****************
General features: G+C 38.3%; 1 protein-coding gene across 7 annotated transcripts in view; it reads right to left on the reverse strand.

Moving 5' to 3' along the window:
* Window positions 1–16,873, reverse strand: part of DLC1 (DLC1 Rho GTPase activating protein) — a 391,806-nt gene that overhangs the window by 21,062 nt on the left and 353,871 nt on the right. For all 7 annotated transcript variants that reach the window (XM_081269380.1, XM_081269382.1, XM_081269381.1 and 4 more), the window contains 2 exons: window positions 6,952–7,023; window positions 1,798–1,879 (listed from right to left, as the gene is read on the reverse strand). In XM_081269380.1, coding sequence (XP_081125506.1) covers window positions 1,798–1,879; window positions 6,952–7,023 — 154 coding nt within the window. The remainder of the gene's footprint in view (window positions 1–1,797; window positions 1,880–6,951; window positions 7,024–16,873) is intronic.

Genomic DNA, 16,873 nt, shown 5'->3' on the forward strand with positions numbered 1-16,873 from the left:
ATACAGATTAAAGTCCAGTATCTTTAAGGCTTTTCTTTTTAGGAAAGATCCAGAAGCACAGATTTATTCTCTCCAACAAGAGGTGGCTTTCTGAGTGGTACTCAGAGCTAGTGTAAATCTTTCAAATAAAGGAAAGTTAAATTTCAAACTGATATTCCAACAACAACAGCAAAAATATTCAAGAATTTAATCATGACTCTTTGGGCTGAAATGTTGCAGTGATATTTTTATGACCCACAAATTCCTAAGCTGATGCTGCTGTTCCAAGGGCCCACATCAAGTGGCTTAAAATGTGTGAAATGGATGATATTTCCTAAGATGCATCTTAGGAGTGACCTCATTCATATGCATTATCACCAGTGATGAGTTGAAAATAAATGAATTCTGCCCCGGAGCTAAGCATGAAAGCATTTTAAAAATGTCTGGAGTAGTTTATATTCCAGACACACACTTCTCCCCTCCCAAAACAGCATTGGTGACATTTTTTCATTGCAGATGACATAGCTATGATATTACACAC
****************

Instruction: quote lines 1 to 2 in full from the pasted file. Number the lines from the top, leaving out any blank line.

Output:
General features: G+C 38.3%; 1 protein-coding gene across 7 annotated transcripts in view; it reads right to left on the reverse strand.

Moving 5' to 3' along the window: